Since the EU referendum, I am often asked if other parties should trade with, visit and study in the UK. My answer? Stay awayby / March 2, 2018 / Leave a comment
Since the European Union referendum of 2016 I have visited the United States, Canada, India, Australia, New Zealand, Hong Kong, Japan, Malaysia, the UAE, and a dozen of our EU partners.
Across their diverse audiences, one question came up again and again: what attitude should these countries, their politicians, businesspeople and intending students take to the UK in its present post-referendum guise.
Should they sign agreements with the UK? Should they trade, visit, study with us?
It has been a bitter experience finding that, in the interests of truth, I have had to say: stay away. Don’t trust the UK while it is in this condition.
I said this for two reasons. One is that the UK is, compared to most modern European democracies, a politically dysfunctional state, with an unreliable political order.
The problem is not just the government, which is hostage to its own profoundly toxic internal party political problems, but the whole machinery of politics, for the chief opposition party is no better, and the two main parties keep in existence an outdated system of elections and governance in their own party-political interests—a system that is serving the country very ill.
Agreements and treaties with governments formed from this political order—whose tribalism and self-obsession blinds it not only to national interests but to the interests of partners, including the EU—makes the current UK a poor bet as a partner in any arrangement.
The second reason is that the EU referendum has exposed deep-lying problems in society, especially English society, relating to xenophobia, introversion, a prevailing sense of historical unreality, a dangerously distorting popular media, and a poor general level of understanding among Britons of Europe and the world.
Our fellow Europeans who have lived, worked, raised families and paid their taxes in the UK for decades have been shocked to find how fragile is the welcome they thought they had, and how selfishly disregarded their contribution to the UK’s economy, culture, health service and education system has proved to be.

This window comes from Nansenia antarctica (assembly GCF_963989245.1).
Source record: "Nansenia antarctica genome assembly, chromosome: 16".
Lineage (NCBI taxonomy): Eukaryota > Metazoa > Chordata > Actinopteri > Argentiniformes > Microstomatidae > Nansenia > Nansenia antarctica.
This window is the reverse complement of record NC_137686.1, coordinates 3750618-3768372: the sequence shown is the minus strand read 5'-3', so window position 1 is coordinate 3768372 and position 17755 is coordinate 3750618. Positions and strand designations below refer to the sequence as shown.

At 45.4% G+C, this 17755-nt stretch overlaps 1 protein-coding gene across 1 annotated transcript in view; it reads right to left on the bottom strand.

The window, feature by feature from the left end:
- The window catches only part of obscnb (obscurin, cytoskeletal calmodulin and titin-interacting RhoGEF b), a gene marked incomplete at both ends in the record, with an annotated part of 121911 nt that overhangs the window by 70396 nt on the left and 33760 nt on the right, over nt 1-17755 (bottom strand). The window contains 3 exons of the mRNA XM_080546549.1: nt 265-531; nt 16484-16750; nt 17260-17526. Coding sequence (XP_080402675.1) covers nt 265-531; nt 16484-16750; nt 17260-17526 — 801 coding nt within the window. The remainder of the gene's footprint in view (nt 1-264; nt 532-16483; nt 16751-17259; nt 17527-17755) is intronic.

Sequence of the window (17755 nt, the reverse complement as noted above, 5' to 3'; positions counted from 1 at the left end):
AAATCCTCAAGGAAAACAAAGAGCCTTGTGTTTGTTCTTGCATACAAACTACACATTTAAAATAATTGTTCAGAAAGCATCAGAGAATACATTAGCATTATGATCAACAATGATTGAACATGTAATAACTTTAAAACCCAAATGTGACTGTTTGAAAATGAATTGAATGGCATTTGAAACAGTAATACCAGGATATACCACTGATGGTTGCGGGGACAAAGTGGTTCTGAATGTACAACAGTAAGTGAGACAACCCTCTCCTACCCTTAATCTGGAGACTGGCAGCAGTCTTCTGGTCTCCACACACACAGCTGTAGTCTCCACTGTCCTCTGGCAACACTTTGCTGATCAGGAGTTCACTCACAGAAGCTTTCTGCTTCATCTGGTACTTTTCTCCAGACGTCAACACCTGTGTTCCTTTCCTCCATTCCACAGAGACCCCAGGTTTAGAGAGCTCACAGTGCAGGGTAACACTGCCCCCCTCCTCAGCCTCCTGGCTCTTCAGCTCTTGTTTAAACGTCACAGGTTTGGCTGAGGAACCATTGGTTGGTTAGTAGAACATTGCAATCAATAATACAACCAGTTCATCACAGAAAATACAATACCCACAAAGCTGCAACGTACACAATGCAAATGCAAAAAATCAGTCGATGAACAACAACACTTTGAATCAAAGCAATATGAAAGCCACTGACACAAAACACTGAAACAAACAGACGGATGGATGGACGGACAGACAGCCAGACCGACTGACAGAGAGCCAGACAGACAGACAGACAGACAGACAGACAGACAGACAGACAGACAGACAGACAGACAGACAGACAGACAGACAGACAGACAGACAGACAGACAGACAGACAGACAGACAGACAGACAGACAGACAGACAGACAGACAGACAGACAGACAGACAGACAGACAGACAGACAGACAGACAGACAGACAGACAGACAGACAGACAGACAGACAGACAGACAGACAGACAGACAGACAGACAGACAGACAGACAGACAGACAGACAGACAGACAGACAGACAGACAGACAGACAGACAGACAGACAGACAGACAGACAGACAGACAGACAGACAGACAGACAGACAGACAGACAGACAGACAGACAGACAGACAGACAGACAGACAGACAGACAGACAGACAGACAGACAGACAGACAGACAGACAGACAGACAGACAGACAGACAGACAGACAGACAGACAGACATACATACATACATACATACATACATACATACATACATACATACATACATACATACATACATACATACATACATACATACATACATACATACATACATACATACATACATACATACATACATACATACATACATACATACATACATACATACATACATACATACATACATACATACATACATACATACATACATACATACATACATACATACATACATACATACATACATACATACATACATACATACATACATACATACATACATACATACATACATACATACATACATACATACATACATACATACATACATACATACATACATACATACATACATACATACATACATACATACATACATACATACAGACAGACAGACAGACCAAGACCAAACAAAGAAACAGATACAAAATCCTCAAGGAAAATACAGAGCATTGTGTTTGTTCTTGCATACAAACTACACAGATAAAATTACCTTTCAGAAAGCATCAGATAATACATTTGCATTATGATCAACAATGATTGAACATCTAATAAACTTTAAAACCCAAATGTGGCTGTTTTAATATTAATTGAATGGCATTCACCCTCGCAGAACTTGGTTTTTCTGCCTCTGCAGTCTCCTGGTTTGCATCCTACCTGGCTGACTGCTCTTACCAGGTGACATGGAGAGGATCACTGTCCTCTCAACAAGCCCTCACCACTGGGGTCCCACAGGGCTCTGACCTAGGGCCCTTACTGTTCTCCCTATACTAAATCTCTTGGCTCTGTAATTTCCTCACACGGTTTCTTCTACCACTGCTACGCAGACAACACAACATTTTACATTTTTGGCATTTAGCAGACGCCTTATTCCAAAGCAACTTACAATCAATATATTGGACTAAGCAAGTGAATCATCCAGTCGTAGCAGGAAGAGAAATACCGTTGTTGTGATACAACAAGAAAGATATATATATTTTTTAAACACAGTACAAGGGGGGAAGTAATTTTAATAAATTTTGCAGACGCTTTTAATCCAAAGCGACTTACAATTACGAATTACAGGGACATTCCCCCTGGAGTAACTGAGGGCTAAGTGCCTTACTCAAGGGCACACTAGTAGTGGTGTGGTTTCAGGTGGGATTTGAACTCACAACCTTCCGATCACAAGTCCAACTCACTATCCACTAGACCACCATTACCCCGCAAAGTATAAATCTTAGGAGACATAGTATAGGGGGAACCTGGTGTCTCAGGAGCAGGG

If one is to be rigorously honest about today’s UK, one would not advise anyone to come and live or study here, or trade with us. In short, we should be put into purdah until we have sorted ourselves out.
Consider the EU, and the UK in it. Conduct the following experiment: look at a couple of minutes of YouTube footage of Europe in 1945. Look at a couple of minutes of YouTube footage of Britain in the 1970s. Look at the growth in British GDP since the beginning of EU membership.
These three tasks can be completed on the internet in under five minutes. It might take a little longer to note how, as one of the big nations in the EU, British influence on the world stage has been potentiated. Consider how small a country we would be if outside the EU, and poorer.
“Europeans who have lived in the UK for decades have been shocked to find how fragile their welcome is”
Then spend a few minutes looking at the institutions of the EU and how they operate. They are far more democratic than in Britain, with a tiny civil service for the entire EU compared to Britain’s massive bureaucracy.
Finally, look at Europe’s post-1945 reconstruction, peace, sharing of standards, the overall growth in the economies of all member states, and such examples of common purpose as shown in the management of significant Eurozone teething problems in the southern member states. Put these things together and draw some inferences.
Hostile eyes will search out the inevitable problems and challenges of such a great, imaginative and ambitious project as the EU; truthful eyes will see it as an extraordinary achievement, from which the UK has benefited greatly.
I start with this point because “Euroscepticism” and tabloid hostility has for decades done everything it can to distort, disguise and poison British attitudes to the EU—to the point where the various groups of “Leave” voters on 23rd June 2016, even those who were not voting about the EU but just using the opportunity to protest at Conservative government austerity policies, could feel that the EU was dispensable. What a travesty, in light of the facts.
Moreover, an honest reader will have to admit that there was no reason to hold a referendum on EU membership in the first place—other than as an attempt to placate the relentless hostility of the right wing of the Conservative Party, which has made life perennially difficult for successive Conservative leaders. (An ancillary reason was fear that Ukip would take some votes from the party.)
There was no problem with the EU or the UK’s membership of it that prompted a rethink. On the contrary: the UK has an excellent membership deal, having been granted many concessions by fellow-EU states to placate the bilious reluctance of the British political right, in a generous effort to give the UK time to get over its nostalgic and profoundly erroneous post-imperial self-image, and to grow up into the modern world.